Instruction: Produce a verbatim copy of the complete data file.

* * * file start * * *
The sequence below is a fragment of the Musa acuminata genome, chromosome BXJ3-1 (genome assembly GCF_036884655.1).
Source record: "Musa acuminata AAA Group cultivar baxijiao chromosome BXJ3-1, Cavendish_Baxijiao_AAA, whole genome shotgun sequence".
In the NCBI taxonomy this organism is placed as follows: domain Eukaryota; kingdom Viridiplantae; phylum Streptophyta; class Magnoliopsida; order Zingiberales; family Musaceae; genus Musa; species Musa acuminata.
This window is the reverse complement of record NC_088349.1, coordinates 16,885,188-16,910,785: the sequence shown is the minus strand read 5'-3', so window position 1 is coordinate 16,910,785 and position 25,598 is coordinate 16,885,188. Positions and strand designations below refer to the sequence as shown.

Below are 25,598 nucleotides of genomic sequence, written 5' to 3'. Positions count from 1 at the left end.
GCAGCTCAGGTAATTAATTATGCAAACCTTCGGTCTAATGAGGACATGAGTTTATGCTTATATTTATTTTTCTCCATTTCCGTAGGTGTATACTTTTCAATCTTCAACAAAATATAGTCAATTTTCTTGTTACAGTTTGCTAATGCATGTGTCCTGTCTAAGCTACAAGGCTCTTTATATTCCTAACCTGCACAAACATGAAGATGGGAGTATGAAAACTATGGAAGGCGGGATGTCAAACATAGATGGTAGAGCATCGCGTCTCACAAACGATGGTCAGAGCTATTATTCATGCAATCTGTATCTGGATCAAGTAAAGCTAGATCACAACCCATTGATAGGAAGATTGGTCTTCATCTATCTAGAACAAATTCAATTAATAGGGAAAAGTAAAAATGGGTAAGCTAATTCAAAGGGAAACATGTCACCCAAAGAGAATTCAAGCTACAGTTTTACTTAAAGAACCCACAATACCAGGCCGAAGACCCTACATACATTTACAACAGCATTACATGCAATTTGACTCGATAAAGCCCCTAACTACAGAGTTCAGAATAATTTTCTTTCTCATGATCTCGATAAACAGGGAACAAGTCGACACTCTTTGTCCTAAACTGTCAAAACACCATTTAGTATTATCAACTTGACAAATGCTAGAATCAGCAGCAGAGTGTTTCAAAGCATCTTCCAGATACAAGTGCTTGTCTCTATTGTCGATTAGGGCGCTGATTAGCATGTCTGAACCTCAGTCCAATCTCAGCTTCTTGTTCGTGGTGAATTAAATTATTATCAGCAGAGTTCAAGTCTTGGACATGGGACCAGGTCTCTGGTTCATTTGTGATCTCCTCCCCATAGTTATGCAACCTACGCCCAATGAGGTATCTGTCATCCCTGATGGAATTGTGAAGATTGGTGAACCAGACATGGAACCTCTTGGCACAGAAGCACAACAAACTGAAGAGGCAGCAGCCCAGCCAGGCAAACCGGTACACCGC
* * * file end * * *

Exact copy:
The sequence below is a fragment of the Musa acuminata genome, chromosome BXJ3-1 (genome assembly GCF_036884655.1).
Source record: "Musa acuminata AAA Group cultivar baxijiao chromosome BXJ3-1, Cavendish_Baxijiao_AAA, whole genome shotgun sequence".
In the NCBI taxonomy this organism is placed as follows: domain Eukaryota; kingdom Viridiplantae; phylum Streptophyta; class Magnoliopsida; order Zingiberales; family Musaceae; genus Musa; species Musa acuminata.
This window is the reverse complement of record NC_088349.1, coordinates 16,885,188-16,910,785: the sequence shown is the minus strand read 5'-3', so window position 1 is coordinate 16,910,785 and position 25,598 is coordinate 16,885,188. Positions and strand designations below refer to the sequence as shown.

Below are 25,598 nucleotides of genomic sequence, written 5' to 3'. Positions count from 1 at the left end.
GCAGCTCAGGTAATTAATTATGCAAACCTTCGGTCTAATGAGGACATGAGTTTATGCTTATATTTATTTTTCTCCATTTCCGTAGGTGTATACTTTTCAATCTTCAACAAAATATAGTCAATTTTCTTGTTACAGTTTGCTAATGCATGTGTCCTGTCTAAGCTACAAGGCTCTTTATATTCCTAACCTGCACAAACATGAAGATGGGAGTATGAAAACTATGGAAGGCGGGATGTCAAACATAGATGGTAGAGCATCGCGTCTCACAAACGATGGTCAGAGCTATTATTCATGCAATCTGTATCTGGATCAAGTAAAGCTAGATCACAACCCATTGATAGGAAGATTGGTCTTCATCTATCTAGAACAAATTCAATTAATAGGGAAAAGTAAAAATGGGTAAGCTAATTCAAAGGGAAACATGTCACCCAAAGAGAATTCAAGCTACAGTTTTACTTAAAGAACCCACAATACCAGGCCGAAGACCCTACATACATTTACAACAGCATTACATGCAATTTGACTCGATAAAGCCCCTAACTACAGAGTTCAGAATAATTTTCTTTCTCATGATCTCGATAAACAGGGAACAAGTCGACACTCTTTGTCCTAAACTGTCAAAACACCATTTAGTATTATCAACTTGACAAATGCTAGAATCAGCAGCAGAGTGTTTCAAAGCATCTTCCAGATACAAGTGCTTGTCTCTATTGTCGATTAGGGCGCTGATTAGCATGTCTGAACCTCAGTCCAATCTCAGCTTCTTGTTCGTGGTGAATTAAATTATTATCAGCAGAGTTCAAGTCTTGGACATGGGACCAGGTCTCTGGTTCATTTGTGATCTCCTCCCCATAGTTATGCAACCTACGCCCAATGAGGTATCTGTCATCCCTGATGGAATTGTGAAGATTGGTGAACCAGACATGGAACCTCTTGGCACAGAAGCACAACAAACTGAAGAGGCAGCAGCCCAGCCAGGCAAACCGGTACACCGC